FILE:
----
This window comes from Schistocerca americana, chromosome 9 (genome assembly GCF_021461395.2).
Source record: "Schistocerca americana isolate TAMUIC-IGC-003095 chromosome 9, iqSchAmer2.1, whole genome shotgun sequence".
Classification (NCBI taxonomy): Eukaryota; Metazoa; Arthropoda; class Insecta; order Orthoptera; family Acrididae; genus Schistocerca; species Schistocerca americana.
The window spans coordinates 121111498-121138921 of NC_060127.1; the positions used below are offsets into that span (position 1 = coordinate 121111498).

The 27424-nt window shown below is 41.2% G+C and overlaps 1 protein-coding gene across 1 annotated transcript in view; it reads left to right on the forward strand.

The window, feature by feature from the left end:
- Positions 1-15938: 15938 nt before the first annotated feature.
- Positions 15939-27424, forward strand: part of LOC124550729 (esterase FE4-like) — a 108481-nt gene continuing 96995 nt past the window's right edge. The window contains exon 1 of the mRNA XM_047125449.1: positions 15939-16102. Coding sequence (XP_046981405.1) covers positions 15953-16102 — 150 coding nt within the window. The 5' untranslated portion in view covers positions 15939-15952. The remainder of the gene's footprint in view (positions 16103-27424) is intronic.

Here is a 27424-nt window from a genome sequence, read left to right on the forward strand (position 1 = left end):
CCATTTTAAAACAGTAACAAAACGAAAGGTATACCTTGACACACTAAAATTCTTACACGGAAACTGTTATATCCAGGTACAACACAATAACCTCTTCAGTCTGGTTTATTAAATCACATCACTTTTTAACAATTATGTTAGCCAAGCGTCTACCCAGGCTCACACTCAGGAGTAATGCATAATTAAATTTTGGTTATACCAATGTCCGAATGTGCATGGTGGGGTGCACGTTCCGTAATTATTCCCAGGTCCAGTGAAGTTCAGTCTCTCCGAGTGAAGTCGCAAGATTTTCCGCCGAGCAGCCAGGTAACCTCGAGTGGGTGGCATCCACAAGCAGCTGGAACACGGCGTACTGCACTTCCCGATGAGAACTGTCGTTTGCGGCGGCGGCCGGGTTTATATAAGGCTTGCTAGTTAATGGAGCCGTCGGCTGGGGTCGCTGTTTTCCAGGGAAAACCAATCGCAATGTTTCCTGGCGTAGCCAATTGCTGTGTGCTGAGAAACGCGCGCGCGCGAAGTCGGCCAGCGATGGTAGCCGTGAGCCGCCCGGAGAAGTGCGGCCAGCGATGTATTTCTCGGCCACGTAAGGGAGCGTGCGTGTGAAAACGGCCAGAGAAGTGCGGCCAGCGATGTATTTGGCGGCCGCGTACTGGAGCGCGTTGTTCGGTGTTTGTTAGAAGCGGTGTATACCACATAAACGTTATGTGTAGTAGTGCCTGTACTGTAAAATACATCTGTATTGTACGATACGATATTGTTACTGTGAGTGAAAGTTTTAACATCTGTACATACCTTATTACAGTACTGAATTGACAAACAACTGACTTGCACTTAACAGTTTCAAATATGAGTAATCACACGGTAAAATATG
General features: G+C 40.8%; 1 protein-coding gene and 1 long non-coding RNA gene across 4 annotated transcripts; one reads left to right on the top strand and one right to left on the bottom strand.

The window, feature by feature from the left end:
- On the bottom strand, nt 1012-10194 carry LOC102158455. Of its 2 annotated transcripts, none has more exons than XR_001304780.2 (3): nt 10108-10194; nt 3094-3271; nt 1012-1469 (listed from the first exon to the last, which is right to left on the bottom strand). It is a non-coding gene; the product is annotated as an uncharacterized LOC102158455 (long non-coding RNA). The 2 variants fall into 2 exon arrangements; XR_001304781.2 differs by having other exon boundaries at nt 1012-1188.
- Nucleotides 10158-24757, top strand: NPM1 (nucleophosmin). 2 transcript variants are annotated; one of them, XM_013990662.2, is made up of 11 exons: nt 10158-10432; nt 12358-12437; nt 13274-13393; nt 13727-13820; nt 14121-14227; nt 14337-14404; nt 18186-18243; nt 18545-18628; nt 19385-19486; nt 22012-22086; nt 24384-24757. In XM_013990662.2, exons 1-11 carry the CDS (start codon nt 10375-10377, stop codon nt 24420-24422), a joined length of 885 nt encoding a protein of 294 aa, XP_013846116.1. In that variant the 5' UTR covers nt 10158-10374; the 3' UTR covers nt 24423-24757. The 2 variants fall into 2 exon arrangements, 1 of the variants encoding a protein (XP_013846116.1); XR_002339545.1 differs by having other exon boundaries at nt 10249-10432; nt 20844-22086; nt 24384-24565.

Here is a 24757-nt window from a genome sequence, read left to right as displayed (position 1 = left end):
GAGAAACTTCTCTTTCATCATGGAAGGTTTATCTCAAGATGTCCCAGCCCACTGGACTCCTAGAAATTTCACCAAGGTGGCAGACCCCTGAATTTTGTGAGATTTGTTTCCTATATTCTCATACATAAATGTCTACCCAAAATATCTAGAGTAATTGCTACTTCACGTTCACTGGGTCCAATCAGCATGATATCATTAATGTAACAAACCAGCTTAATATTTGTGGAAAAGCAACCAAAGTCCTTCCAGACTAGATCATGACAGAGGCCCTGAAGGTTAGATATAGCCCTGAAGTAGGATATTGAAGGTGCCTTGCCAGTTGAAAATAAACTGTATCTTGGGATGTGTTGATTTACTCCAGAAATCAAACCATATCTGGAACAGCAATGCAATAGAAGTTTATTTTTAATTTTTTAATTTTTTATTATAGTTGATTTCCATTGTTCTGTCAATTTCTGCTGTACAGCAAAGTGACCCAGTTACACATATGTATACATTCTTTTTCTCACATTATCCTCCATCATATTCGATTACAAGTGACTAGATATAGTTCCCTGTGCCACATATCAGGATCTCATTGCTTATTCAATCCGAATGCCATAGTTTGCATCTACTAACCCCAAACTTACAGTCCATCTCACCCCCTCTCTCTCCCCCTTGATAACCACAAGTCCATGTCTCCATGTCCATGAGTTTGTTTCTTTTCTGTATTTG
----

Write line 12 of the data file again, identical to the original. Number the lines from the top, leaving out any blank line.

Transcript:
The window, feature by feature from the left end: